Twin Tatras

You wait ages for a Czech off-road truck, and then two come along at once. Or something like that.

Anyway, we do have two awesome brick-built Tatras today, each representing a real world counterpart and chosen LEGO building style beautifully.

First up (above) is Horcik Designs’ T813 8×8 Technic trial truck, complete with remote controlled eight-wheel-drive and four-wheel steering, functioning suspension, and much more besides.

Building instructions are available and you can find a link to them and a video of the model in action at the Eurobricks forum, plus you can check out all the images via Bricksafe by clicking here.

Today’s second Tatra switches from Technic to Model Team, but is just as feature packed. Arian Janssens‘ T815 6×6 also includes a working drivetrain and steering, plus a neat tipping container that can stand on its own legs to allow the truck to back up underneath it.

A variety of other trailer options fit Arian’s T815 and there’s more to see of the them and the iteration pictured here on Flickr – click the link above to take a look.

Ice Lorry

This is a Scania XT crane/tipper truck, and it has been constructed entirely from the parts found within the enormous LEGO Technic 42128 Heavy Duty Tow Truck set.

Builder mpj hasn’t used all 2,000 pieces though. In fact the donor set’s pneumatics have been foregone completely, but that doesn’t mean this appropriate-if-accidentally Ice Planet coloured alternate is short on functions, with working steering, a lifting third axle, a folding, rotating and extending crane, working stabilisers, and a tipping bed.

We say appropriate, as even with all of that functionality quite a few pieces remained, so mpj has utilised a few more of 42128’s parts to equip his Scania XT B-Model with a gritter (which spins by drive from the truck’s differential) and fully positionable snow plow.

Building instructions are available and there’s more of mpj’s airless icy alternative to see on Brickshelf and at the Eurobricks discussion forum – Click the links to plow your way there.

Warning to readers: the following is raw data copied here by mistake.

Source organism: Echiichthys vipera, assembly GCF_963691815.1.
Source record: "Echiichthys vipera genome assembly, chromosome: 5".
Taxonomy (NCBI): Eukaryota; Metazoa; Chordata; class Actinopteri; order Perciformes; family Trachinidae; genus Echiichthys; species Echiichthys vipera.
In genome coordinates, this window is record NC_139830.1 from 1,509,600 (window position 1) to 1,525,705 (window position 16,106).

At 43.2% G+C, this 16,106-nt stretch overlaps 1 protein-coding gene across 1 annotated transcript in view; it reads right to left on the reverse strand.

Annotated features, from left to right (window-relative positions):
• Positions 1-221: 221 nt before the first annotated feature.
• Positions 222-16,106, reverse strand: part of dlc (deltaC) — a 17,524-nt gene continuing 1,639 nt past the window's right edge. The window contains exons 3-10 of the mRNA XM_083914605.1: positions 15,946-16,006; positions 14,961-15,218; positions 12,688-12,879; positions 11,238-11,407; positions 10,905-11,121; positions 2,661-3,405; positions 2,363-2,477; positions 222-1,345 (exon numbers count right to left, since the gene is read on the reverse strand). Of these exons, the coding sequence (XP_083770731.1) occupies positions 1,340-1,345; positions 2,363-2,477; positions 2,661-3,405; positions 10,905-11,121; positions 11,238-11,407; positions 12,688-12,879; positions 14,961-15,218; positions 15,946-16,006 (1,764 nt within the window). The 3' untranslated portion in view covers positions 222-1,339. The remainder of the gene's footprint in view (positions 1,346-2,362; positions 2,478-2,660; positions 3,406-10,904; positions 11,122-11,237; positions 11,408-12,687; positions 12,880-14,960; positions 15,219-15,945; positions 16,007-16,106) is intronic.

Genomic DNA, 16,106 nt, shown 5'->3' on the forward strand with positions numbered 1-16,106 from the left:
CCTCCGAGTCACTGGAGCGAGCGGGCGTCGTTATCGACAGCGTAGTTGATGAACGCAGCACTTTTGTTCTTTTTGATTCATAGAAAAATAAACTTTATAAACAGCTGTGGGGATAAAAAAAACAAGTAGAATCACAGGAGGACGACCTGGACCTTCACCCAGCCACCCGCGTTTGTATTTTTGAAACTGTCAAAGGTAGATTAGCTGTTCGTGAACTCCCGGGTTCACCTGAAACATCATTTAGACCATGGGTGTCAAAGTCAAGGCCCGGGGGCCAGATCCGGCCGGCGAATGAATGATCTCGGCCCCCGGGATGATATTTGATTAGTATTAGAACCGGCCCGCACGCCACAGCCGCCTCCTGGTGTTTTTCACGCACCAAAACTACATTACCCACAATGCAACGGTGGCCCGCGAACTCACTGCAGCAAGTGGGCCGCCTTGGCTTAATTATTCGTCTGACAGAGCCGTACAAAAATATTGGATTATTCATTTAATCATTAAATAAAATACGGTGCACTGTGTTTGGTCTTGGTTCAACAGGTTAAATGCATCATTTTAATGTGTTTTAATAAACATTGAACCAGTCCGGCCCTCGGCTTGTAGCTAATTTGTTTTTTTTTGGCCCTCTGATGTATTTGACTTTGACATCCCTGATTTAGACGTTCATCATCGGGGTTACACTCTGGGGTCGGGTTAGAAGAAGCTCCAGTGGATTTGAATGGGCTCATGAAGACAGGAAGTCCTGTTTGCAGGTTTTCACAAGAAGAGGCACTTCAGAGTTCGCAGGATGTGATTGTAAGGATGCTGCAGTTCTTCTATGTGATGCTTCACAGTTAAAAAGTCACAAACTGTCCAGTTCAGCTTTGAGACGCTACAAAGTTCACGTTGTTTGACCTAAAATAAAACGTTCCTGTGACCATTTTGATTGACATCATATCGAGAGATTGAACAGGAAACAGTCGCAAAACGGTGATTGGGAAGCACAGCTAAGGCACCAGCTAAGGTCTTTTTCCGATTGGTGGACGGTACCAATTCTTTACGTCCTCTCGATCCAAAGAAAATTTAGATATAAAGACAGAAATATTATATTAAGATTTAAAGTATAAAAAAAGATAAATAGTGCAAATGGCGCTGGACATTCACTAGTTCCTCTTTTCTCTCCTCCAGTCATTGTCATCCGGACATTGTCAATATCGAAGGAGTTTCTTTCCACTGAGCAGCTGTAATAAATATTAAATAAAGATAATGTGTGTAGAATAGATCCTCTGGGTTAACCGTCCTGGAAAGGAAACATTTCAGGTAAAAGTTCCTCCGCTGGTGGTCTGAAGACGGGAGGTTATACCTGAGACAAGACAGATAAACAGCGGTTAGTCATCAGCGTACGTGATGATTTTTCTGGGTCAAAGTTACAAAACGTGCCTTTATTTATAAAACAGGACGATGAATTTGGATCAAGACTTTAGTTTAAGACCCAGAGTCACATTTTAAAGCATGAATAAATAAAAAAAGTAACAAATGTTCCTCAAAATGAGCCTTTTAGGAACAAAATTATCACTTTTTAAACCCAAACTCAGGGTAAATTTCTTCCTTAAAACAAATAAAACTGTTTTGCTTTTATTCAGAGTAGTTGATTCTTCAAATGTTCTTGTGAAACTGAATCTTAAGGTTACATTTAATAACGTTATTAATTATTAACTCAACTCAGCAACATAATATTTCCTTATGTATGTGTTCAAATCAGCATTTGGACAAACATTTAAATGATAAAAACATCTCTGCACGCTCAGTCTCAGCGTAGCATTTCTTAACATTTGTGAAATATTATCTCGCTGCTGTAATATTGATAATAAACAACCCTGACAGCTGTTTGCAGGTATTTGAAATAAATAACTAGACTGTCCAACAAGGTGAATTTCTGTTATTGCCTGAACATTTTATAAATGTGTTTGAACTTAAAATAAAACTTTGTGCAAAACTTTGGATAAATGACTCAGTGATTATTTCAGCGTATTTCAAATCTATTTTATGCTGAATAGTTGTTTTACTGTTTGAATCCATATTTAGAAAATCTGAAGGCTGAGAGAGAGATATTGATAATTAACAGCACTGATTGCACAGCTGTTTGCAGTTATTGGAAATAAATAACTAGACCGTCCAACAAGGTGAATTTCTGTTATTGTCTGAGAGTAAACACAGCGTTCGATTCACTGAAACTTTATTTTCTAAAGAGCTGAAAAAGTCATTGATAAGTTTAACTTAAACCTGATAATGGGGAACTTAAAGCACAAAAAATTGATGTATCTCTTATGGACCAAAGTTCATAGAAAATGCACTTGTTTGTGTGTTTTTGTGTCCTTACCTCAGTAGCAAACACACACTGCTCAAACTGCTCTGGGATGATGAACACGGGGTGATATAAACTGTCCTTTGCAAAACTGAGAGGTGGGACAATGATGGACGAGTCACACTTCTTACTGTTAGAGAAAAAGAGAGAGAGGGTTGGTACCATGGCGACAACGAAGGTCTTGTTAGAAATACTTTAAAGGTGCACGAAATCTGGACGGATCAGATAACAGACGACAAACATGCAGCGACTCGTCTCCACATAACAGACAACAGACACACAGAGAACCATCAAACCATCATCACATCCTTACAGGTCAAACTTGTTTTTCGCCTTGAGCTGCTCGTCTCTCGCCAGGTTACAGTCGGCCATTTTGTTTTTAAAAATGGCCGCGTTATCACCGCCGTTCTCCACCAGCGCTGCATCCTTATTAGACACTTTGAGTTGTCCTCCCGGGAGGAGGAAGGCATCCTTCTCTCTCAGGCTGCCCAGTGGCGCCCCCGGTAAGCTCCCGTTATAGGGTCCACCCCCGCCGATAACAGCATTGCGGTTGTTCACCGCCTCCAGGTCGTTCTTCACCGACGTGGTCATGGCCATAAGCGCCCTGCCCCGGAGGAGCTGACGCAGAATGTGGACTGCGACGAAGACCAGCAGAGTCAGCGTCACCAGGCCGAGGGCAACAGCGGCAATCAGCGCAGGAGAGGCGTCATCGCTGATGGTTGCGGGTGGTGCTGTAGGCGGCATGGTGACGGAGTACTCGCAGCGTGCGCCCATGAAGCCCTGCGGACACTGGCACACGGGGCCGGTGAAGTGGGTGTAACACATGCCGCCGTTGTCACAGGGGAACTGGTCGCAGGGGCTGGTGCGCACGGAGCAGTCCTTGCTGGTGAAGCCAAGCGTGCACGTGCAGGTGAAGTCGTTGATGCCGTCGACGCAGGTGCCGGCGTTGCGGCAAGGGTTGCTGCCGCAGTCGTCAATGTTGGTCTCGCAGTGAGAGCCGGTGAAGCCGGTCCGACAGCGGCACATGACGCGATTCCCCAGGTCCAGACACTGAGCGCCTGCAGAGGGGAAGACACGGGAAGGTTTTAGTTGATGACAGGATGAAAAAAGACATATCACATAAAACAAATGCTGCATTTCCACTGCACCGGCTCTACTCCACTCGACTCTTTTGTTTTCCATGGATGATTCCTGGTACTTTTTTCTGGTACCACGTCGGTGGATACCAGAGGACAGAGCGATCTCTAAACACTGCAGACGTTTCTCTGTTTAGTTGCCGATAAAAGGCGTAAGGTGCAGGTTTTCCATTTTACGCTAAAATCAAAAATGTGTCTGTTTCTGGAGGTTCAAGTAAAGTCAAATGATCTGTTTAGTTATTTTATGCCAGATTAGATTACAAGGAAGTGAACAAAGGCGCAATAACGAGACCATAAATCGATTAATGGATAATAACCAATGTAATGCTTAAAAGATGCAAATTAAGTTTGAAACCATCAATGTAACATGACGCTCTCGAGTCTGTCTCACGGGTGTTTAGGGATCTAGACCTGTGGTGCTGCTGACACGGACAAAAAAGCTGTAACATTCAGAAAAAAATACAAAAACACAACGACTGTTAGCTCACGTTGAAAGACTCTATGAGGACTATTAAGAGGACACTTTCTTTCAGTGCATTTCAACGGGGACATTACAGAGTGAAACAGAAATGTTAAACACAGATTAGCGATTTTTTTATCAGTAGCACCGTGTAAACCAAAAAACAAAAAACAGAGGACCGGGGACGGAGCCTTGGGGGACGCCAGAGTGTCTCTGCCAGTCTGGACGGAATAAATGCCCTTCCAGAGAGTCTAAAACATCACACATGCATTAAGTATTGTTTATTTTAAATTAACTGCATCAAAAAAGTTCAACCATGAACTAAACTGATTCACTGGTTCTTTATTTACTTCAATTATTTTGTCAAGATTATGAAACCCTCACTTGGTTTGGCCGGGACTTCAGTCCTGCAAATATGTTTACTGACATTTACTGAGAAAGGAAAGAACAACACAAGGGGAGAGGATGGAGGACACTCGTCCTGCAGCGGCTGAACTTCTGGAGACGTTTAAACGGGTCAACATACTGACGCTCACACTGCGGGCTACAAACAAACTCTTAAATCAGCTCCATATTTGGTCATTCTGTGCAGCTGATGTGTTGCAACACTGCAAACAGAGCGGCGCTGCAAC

Yule Logs

We’re back on track! With today’s other posts being a vehicle we vehemently hate and one with no tenuous Christmas link whatsoever, here’s one that ticks both boxes.

We love the classic ’70s Mercedes-Benz Unimog, and Lego recreations of it surely don’t come any better than this; proran’s beautiful Christmas-coloured Model Team U406 tipper, a creation five years in the making.

One image in particular caught our eye, in which proran has replicated a real-world U406 beside a log pile with wonderful attention to detail. We rarely publish images of real vehicles, but this is such a gorgeous composition we simply had too. Plus it makes the title work.

Alongside the stunning exterior, proran has faithfully recreated the Unimog U406’s mechanicals too, with solid-axle suspension, working steering via the wheel, four-wheel-drive linked to a 4-cylinder engine, a tipping bed, and front and rear PTOs selectable from within the cab.

A Power Functions motor can be applied to demonstrate the model’s functions, which you can watch via the excellent video at the end of this post, and an extensive gallery of imagery is available showing proran’s creation and the real-world U406 that inspired it via Bricksafe.

Click the link above to take a closer look, or here to visit the Eurobricks forum for full build details and to join the discussion.

YouTube Video

Have a Hino

Like cars, trucks seem to amass popularity geographically. TLCB’s home nation is full of white DAFs, the forests of Malaysia are filled with the diesel fumes of ancient Mercedes-Benz ’round bonnets’, and much of East Asia seems to be only populated by Toyota’s Hino haulers.